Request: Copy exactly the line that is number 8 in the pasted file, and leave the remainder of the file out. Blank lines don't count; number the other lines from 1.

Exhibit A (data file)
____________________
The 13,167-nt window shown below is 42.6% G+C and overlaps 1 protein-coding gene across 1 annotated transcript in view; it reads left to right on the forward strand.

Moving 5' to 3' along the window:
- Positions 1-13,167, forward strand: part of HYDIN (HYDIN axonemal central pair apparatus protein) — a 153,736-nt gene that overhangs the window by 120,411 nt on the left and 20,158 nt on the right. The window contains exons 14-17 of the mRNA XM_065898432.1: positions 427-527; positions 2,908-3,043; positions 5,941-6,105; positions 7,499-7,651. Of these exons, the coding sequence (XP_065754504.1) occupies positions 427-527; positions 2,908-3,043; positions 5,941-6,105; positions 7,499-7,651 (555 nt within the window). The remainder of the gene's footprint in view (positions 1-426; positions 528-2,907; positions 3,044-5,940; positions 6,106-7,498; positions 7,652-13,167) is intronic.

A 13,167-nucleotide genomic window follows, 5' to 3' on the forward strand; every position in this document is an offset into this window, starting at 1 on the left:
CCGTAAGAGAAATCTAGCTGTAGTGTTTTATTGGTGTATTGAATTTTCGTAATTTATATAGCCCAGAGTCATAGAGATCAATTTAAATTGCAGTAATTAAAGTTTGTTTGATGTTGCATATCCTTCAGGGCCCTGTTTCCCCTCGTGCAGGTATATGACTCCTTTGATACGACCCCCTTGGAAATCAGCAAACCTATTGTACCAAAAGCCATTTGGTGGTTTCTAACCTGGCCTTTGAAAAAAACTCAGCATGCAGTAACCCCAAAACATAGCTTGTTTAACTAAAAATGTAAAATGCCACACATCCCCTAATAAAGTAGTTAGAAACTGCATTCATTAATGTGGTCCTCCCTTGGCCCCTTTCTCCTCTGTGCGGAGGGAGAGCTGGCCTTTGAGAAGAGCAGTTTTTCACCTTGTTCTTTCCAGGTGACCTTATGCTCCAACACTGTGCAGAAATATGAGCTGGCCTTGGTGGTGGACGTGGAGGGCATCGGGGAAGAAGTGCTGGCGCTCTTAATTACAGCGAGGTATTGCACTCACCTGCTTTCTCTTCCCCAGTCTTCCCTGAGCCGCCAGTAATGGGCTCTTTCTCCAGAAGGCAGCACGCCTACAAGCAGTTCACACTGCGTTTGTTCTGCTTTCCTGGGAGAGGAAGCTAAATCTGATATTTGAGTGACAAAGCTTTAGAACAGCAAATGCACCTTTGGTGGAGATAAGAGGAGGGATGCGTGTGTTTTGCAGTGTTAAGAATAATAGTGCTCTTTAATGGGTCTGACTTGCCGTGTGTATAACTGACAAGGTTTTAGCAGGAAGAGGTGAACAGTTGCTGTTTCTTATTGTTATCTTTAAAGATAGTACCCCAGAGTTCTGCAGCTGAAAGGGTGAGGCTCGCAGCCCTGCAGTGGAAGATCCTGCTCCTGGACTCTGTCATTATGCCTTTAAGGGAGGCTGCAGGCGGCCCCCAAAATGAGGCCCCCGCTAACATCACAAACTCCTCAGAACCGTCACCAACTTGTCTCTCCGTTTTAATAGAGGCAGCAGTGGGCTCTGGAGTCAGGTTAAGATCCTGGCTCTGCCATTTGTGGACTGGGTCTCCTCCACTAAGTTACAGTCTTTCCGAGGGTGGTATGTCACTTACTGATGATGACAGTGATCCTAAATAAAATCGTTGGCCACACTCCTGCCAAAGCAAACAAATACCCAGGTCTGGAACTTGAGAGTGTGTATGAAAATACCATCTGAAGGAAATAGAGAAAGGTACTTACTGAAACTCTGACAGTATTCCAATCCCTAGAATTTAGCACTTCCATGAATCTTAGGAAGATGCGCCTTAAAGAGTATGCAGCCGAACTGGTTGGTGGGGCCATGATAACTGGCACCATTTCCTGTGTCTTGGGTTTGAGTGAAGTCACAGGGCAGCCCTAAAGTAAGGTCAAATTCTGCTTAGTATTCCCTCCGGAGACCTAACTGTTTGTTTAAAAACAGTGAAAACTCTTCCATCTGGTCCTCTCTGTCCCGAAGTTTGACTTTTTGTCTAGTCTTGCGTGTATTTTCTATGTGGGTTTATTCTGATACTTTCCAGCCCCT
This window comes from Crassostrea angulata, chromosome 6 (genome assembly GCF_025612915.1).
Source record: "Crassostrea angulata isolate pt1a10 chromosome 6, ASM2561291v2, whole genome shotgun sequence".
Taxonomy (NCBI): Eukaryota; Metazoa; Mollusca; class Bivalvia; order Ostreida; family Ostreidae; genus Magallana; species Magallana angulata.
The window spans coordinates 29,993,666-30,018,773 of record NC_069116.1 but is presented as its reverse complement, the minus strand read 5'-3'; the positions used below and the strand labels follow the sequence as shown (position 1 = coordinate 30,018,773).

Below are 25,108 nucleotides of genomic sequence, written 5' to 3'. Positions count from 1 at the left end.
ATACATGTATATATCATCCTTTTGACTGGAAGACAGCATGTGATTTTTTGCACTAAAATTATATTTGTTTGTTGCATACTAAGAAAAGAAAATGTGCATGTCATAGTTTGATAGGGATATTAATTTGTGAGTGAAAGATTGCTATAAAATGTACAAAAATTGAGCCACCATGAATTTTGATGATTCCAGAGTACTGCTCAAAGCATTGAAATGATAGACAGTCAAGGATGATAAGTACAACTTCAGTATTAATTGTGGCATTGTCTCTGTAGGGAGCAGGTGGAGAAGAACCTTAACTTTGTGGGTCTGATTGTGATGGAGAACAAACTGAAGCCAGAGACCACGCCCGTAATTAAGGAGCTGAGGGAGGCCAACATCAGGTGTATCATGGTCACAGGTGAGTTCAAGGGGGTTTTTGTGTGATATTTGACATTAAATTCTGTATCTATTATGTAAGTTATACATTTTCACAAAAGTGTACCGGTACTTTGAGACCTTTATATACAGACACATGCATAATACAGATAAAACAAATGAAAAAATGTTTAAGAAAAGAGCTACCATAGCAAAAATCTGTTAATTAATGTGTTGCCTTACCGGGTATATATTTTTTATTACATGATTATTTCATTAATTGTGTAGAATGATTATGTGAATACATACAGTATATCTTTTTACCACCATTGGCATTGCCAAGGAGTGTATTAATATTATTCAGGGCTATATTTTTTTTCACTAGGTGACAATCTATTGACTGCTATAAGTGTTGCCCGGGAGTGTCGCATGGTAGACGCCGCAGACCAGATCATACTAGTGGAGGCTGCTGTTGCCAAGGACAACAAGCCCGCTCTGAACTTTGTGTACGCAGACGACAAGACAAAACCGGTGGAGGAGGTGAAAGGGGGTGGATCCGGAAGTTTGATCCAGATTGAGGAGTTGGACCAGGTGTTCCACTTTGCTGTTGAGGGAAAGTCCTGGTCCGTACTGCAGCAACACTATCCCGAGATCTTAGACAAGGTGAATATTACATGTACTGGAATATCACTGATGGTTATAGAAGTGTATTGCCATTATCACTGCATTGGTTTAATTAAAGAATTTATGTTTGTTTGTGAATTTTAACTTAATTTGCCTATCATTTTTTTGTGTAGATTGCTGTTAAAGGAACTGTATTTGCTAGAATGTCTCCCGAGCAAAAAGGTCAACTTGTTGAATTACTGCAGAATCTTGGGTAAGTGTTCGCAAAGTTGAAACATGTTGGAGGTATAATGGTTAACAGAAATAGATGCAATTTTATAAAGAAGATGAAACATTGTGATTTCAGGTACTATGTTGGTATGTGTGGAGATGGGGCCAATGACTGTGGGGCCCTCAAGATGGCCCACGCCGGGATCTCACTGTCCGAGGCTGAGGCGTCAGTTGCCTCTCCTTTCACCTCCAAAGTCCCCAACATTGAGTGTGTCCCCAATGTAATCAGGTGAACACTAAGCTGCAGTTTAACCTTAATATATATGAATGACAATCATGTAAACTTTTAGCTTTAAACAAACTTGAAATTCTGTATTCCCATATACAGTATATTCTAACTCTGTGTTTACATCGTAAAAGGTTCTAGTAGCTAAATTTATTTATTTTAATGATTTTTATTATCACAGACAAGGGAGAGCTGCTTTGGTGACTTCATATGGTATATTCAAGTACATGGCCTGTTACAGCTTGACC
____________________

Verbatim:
Taxonomy (NCBI): Eukaryota; Metazoa; Mollusca; class Bivalvia; order Ostreida; family Ostreidae; genus Magallana; species Magallana angulata.